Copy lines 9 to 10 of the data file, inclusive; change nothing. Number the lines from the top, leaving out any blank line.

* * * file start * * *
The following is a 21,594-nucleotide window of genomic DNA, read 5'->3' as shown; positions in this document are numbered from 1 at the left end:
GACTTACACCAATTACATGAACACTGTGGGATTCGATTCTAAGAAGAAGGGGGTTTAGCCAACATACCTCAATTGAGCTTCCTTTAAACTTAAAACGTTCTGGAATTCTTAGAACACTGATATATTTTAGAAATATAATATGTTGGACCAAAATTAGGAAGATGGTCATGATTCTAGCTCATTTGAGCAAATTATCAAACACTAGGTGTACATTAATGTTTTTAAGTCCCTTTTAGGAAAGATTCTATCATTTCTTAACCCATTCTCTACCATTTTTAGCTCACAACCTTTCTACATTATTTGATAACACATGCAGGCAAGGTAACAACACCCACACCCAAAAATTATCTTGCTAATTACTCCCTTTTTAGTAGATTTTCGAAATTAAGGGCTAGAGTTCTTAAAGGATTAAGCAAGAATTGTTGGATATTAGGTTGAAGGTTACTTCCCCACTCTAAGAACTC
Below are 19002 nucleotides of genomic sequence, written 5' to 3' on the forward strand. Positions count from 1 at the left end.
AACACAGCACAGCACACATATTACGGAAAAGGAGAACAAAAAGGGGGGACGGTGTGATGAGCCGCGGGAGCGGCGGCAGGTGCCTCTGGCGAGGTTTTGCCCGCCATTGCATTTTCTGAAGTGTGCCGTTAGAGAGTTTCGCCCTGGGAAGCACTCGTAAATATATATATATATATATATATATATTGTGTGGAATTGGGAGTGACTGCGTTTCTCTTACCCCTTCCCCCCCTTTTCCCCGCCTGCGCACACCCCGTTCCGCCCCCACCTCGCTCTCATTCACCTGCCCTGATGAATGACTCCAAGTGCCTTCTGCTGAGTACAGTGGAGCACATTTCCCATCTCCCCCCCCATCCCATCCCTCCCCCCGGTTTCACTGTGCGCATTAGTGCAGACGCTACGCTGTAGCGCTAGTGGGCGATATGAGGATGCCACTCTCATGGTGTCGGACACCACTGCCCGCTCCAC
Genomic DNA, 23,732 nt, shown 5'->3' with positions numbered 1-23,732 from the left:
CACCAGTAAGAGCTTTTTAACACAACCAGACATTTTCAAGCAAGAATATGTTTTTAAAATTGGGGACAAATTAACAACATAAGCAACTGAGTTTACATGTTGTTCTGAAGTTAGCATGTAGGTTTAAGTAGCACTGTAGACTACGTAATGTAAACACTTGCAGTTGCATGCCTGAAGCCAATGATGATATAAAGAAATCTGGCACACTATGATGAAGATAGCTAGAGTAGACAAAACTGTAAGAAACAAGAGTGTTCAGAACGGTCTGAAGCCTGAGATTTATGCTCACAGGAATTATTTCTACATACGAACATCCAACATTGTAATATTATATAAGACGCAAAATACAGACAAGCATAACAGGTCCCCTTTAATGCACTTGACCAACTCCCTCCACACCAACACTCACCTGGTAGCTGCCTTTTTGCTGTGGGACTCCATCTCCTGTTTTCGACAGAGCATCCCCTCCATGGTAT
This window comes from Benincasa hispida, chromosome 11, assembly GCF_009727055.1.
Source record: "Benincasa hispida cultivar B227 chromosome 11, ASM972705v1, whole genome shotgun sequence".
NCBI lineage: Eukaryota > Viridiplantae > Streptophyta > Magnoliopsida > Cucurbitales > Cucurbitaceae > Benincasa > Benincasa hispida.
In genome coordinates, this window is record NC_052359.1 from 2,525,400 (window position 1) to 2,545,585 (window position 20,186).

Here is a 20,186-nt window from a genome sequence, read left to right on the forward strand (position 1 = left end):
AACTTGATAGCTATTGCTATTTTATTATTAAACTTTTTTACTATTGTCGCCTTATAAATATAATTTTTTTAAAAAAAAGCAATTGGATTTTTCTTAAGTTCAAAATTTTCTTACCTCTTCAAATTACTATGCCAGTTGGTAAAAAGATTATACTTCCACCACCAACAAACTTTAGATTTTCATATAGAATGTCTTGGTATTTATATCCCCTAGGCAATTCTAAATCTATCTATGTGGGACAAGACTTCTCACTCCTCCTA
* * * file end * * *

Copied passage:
NCBI lineage: Eukaryota > Viridiplantae > Streptophyta > Magnoliopsida > Cucurbitales > Cucurbitaceae > Benincasa > Benincasa hispida.
In genome coordinates, this window is record NC_052359.1 from 2,525,400 (window position 1) to 2,545,585 (window position 20,186).